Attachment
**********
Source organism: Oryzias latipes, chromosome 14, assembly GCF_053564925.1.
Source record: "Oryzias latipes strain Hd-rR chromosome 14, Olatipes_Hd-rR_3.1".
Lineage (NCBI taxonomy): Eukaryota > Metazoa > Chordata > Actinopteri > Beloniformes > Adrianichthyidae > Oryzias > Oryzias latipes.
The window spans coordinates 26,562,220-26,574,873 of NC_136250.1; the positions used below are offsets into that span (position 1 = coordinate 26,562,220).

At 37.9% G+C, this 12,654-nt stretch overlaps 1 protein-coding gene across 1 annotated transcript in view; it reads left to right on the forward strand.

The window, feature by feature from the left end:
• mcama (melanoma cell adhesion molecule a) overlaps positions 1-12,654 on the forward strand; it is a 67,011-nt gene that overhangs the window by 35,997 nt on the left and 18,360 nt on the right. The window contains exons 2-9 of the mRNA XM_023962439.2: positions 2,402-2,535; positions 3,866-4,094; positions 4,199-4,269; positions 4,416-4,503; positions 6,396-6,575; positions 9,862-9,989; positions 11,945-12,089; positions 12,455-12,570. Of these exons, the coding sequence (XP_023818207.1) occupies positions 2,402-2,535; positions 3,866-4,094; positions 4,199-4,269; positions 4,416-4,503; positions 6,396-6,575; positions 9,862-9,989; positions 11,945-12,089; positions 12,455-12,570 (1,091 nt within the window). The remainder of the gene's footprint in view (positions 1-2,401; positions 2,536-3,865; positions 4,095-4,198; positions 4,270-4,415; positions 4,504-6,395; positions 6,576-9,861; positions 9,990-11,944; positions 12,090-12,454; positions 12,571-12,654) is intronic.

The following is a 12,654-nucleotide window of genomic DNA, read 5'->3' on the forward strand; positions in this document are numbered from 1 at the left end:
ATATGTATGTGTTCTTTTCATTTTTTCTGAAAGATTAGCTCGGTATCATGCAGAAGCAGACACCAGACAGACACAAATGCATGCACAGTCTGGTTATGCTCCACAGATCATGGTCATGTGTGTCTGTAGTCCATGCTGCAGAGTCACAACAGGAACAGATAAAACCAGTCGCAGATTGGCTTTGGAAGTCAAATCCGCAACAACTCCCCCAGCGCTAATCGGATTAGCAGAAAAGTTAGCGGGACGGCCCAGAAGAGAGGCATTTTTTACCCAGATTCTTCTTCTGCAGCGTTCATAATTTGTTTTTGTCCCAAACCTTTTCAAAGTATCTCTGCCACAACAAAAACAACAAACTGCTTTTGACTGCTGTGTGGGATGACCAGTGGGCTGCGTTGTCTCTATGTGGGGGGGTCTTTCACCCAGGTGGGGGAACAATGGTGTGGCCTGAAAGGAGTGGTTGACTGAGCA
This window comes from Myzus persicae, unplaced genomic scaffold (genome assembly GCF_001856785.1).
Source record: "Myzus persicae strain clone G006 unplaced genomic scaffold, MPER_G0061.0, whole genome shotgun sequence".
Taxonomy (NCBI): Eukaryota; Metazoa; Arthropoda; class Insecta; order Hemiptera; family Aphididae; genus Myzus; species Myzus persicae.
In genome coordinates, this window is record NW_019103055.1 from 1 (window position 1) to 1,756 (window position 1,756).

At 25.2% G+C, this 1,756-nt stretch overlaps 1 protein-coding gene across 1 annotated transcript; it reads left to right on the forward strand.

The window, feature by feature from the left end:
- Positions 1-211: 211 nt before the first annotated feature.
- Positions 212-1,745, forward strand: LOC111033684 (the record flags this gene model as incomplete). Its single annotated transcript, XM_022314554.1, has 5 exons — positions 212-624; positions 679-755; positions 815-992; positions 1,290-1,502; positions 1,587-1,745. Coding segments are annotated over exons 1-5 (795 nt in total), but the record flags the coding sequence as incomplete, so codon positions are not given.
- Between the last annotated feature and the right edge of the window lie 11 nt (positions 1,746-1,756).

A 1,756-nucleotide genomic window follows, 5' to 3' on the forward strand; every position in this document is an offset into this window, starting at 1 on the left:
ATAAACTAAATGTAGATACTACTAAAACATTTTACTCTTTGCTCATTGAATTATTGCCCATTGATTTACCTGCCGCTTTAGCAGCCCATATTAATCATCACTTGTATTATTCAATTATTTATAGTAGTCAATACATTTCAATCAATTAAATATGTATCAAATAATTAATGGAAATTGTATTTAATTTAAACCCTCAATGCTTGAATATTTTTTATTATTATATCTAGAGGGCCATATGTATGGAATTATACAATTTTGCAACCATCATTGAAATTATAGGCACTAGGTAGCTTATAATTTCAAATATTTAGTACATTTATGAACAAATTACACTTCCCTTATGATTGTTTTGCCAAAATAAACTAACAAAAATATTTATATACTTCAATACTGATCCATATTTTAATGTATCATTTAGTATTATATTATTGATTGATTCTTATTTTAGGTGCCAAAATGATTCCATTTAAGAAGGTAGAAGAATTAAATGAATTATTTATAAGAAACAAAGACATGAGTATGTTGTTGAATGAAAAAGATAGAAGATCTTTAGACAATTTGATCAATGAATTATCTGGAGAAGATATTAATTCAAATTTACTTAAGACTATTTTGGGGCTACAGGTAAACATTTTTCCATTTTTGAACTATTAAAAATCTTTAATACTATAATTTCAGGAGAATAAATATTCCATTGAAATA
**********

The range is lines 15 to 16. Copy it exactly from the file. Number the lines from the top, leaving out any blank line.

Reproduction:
The window, feature by feature from the left end:
- Positions 1-211: 211 nt before the first annotated feature.